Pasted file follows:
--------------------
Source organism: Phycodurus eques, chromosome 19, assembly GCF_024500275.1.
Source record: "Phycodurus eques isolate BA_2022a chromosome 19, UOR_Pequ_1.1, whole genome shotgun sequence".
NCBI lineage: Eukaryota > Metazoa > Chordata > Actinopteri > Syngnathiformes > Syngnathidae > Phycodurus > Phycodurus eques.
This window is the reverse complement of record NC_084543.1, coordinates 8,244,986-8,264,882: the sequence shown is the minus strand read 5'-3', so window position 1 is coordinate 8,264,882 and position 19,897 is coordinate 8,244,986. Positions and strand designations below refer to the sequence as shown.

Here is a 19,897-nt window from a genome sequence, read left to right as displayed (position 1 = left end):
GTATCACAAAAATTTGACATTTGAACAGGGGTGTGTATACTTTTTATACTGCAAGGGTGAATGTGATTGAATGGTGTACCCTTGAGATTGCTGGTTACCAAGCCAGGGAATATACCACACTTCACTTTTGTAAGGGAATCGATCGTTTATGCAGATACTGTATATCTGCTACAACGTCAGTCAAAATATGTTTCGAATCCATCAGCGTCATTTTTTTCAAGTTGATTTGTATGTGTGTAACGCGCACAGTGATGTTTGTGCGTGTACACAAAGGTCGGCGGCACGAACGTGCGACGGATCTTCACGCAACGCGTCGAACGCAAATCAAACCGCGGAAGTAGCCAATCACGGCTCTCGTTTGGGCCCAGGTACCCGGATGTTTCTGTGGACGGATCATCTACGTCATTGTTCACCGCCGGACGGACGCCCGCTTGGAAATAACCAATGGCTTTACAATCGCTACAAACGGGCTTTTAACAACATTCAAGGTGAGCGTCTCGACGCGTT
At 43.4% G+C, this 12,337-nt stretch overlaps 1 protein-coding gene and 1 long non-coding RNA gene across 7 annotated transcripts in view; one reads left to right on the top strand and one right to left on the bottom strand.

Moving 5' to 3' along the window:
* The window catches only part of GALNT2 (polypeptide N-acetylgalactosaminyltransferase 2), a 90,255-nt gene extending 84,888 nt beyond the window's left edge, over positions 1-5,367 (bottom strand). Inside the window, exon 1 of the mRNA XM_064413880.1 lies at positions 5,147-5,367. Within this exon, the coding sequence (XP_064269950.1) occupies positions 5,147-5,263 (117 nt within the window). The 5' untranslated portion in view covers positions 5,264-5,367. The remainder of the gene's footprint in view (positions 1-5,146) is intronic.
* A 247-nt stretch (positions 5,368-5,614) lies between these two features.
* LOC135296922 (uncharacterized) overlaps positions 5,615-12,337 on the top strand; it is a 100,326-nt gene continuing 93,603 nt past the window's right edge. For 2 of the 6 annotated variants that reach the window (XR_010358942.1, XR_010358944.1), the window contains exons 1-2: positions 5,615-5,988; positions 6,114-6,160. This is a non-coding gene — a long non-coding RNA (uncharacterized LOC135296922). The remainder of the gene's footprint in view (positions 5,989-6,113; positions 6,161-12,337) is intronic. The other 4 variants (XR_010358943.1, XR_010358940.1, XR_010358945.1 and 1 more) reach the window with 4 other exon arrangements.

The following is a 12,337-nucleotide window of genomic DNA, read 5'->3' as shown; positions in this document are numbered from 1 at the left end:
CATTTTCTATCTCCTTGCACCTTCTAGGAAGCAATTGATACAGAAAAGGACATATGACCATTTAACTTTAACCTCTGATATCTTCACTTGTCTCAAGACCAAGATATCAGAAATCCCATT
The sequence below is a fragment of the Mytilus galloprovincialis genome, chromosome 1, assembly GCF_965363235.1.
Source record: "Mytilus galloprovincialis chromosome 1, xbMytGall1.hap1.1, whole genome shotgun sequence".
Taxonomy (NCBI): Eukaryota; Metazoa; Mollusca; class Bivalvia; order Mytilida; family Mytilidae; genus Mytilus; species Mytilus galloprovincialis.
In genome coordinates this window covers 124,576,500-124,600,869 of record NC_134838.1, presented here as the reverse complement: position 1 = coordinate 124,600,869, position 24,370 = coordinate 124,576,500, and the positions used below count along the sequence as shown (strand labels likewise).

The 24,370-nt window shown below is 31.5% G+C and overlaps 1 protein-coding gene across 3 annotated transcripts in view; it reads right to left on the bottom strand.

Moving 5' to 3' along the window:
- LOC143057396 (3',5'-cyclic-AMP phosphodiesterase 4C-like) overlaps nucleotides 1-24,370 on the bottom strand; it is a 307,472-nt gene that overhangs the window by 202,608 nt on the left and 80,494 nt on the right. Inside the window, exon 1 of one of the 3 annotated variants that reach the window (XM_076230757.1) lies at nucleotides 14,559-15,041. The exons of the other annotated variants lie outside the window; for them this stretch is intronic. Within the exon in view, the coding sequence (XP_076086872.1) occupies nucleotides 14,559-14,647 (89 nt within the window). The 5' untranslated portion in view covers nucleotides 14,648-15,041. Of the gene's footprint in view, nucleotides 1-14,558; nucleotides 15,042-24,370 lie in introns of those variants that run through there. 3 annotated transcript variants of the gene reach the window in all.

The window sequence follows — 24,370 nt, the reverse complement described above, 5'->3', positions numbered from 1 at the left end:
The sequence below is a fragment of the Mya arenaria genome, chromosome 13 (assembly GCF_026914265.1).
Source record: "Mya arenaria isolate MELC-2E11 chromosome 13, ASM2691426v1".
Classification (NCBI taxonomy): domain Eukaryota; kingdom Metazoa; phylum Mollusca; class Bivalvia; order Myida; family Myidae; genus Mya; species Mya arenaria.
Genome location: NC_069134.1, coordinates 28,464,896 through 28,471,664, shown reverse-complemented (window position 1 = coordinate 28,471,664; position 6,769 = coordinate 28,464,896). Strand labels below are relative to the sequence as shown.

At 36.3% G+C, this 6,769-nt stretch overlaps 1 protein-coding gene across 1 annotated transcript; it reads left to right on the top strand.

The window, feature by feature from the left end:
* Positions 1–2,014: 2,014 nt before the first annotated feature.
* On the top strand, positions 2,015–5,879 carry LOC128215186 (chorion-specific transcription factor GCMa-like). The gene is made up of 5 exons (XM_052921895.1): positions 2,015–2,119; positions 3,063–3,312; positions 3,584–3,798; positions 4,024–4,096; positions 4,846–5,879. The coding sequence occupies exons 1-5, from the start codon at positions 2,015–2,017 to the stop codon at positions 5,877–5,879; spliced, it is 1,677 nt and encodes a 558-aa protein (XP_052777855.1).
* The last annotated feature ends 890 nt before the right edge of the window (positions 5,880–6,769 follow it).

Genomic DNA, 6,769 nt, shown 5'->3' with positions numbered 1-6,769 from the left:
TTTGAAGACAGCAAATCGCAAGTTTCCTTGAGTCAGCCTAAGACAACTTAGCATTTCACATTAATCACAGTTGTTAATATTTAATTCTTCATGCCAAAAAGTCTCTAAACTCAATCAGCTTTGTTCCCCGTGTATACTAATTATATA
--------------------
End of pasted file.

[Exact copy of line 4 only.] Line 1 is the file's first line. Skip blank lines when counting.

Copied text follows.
This window is the reverse complement of record NC_084543.1, coordinates 8,244,986-8,264,882: the sequence shown is the minus strand read 5'-3', so window position 1 is coordinate 8,264,882 and position 19,897 is coordinate 8,244,986. Positions and strand designations below refer to the sequence as shown.